• Present an eManifest lead sheet that contains a handwritten CRN and also present an alternative document with a bar-coded CCN. Examples of alternative documents include PARS document(s) with a bar-coded CCN (PARS) number, or a Cargo Control Document (form A8A-B) with a bar-coded CCN.

Note:  As long as the information described above is provided on the eManifest lead sheet, no additional information is required. However, it is acceptable if a carrier chooses to include additional information on its eManifest lead sheet for its own business purposes (e.g. CCNs, licence plate numbers, etc.).

 

6. Retain the “Proof of Report” and “Proof of Release”

“Proof of Report” and “Proof of Release” may be requested and verified by the CBSA and must be provided to the CBSA upon request.

Proof of Report includes:

  1. Stamped eManifest lead sheet
  2. Receipt of Section 12(1) Report in the eManifest Portal or EDI message

 

Proof of Release includes:

  1. RNS message sent to EDI-capable clients
  2. CBSA stamped individual release documents

Note: Stamping of the eManifest lead sheet does not provide “Proof of Release”.

 

7. Communicate with your trade chain partners

To help avoid potential delays at the border because of incorrect or mismatched data, the CBSA strongly encourages businesses to establish communication links with their trade chain partners. For example, to facilitate more efficient release processing, carriers should clearly identify CRNs and CCNs when submitting information to customs brokers.

 

Meeting the various demands of ACI eManifest regulations can seem challenging. These seven best practices will enable highway carriers to significantly reduce wait times and increase efficiencies.

 

Learn More About ACI eManifest:

Attend one of our upcoming 90-minute sessions (seminar or webinar) and learn more about ACI eManifest. We will answer your eManifest related questions, offer practical solutions and help you comply with this regulation that is now in effect.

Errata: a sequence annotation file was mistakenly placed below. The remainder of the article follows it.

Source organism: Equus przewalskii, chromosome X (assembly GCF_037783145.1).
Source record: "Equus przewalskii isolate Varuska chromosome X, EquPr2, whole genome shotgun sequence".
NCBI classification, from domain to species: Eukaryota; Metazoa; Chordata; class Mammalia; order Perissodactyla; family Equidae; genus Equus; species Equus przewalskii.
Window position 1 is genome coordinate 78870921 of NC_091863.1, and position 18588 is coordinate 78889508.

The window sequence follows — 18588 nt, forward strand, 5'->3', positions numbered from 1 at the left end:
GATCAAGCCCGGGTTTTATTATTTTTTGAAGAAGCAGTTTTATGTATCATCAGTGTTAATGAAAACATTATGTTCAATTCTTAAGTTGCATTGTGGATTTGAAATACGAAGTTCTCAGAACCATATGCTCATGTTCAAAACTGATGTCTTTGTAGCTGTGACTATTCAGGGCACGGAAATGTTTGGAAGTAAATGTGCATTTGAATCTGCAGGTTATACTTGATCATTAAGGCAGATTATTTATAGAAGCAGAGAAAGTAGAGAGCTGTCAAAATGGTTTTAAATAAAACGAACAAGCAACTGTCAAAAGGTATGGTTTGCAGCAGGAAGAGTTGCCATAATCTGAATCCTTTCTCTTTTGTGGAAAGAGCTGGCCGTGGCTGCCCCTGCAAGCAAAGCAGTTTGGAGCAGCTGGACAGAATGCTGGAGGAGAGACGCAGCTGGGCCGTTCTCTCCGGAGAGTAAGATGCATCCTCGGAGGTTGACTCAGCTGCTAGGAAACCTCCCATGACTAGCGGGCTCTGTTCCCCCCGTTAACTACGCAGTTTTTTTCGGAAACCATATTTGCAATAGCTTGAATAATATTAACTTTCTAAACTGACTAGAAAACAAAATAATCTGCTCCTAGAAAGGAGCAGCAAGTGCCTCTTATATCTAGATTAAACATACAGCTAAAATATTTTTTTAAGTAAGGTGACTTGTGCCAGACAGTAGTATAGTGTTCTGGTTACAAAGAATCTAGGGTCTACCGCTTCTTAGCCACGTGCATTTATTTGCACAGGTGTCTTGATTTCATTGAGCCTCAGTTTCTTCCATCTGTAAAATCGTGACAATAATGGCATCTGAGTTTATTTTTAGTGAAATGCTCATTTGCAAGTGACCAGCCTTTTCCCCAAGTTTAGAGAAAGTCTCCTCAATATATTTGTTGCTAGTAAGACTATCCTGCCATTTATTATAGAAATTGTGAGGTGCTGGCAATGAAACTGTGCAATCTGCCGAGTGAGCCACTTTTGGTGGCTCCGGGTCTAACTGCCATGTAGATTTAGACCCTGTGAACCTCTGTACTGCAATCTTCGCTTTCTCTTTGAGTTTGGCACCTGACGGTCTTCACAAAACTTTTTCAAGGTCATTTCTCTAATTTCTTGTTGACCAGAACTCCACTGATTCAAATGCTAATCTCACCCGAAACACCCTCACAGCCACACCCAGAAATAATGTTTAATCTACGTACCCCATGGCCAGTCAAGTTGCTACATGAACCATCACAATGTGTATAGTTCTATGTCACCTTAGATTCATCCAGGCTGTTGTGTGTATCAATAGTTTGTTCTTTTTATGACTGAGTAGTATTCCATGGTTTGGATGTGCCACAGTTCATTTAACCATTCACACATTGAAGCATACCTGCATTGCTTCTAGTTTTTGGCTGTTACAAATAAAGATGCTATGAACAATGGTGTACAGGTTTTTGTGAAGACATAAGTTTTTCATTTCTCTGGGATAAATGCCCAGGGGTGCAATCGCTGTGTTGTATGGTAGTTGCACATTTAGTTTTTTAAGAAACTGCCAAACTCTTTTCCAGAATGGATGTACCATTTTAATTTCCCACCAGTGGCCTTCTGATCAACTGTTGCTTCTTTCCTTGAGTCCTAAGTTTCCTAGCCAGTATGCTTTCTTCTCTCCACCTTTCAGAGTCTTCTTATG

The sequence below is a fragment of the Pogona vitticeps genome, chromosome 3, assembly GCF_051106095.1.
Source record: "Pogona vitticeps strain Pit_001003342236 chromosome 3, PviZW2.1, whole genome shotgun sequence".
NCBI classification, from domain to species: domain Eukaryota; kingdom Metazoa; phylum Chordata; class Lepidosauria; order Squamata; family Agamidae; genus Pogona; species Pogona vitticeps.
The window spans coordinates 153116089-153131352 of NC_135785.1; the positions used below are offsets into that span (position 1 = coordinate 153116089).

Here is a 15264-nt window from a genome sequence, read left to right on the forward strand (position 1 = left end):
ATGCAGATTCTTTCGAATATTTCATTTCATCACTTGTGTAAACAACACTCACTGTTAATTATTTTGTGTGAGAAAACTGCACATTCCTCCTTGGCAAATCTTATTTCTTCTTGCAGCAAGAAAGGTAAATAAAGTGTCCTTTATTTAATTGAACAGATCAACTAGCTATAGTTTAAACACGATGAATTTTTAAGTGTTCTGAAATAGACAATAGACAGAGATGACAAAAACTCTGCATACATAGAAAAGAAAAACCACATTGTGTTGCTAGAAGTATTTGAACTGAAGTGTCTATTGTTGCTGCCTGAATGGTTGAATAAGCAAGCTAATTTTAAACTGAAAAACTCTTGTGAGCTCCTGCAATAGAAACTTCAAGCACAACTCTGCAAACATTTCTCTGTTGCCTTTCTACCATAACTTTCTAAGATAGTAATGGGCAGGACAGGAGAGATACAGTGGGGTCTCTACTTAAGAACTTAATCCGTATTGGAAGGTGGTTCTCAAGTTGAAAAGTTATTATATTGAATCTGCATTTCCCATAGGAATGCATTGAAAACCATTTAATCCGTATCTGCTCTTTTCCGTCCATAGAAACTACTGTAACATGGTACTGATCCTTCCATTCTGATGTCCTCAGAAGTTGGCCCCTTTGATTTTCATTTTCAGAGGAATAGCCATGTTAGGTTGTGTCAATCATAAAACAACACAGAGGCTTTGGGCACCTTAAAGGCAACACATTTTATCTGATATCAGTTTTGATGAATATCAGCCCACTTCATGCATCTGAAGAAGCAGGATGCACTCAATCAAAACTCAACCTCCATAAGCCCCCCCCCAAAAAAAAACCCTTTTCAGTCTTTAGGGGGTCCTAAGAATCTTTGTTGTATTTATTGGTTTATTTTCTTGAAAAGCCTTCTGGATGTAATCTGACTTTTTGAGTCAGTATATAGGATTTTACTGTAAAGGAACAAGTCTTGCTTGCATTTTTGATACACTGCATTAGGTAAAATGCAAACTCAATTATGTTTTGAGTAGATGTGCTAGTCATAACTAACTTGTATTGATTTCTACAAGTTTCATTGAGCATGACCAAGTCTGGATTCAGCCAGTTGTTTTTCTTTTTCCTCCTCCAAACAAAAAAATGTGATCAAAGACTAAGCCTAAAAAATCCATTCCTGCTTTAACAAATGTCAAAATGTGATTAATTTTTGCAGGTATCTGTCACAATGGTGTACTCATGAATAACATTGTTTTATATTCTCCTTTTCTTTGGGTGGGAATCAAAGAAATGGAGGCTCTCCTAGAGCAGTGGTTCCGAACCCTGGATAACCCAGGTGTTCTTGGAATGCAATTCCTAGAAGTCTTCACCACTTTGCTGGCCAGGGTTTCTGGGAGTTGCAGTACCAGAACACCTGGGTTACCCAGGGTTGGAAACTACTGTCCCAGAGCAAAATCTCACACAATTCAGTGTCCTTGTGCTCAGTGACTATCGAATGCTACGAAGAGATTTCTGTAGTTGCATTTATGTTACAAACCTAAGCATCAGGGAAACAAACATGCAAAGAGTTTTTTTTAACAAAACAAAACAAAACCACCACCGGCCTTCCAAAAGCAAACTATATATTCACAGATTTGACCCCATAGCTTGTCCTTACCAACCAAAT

For details and to register »

 

Pacific Customs Brokers offers self and full-service eManifest filing services. If you have any questions about ACI eManifest, please do not hesitate to contact our Carrier Relations Liaison at 855.542.6644  or via email at carrierhelpdesk@pcb.ca.

 

Have questions or comments on this blog post? Leave them in our comments section below.

 

About Jan Brock:

Recently retired Chief of Operations with Canada Border Services Agency for the Pacific Highway and Abbotsford Huntingdon Commercial Operations. Jan is now a Senior Trade Advisor with Pacific Customs Brokers (CAN).

 
 

ACI eManifest in Effect – 2 Things To Do Right Now


Now Later ScaleThe implementation of the long-awaited ACI eManifest regulations has dominated industry news in the past weeks. Highway carriers transporting goods into Canada are now required to transmit cargo and conveyance data electronically to the CBSA (Canadian Border Service Agency) a minimum of one hour before the shipment arrives at the border.

Implementation Timelines:

With eManifest requirements for highway carriers now mandatory, the following implementation timelines apply:

  • From May 6, 2015, to July 10, 2015, the CBSA will provide carriers with a period of transition during which penalties for non-compliance will not be issued.  The Agency will work closely with carriers on corrective measures to help them comply with eManifest requirements.
  • From July 10, 2015, to January 10, 2016, carriers who do not comply with eManifest requirements may be issued zero-rated penalties (non-monetary) under the CBSA’s Administrative Monetary Penalty System (AMPS).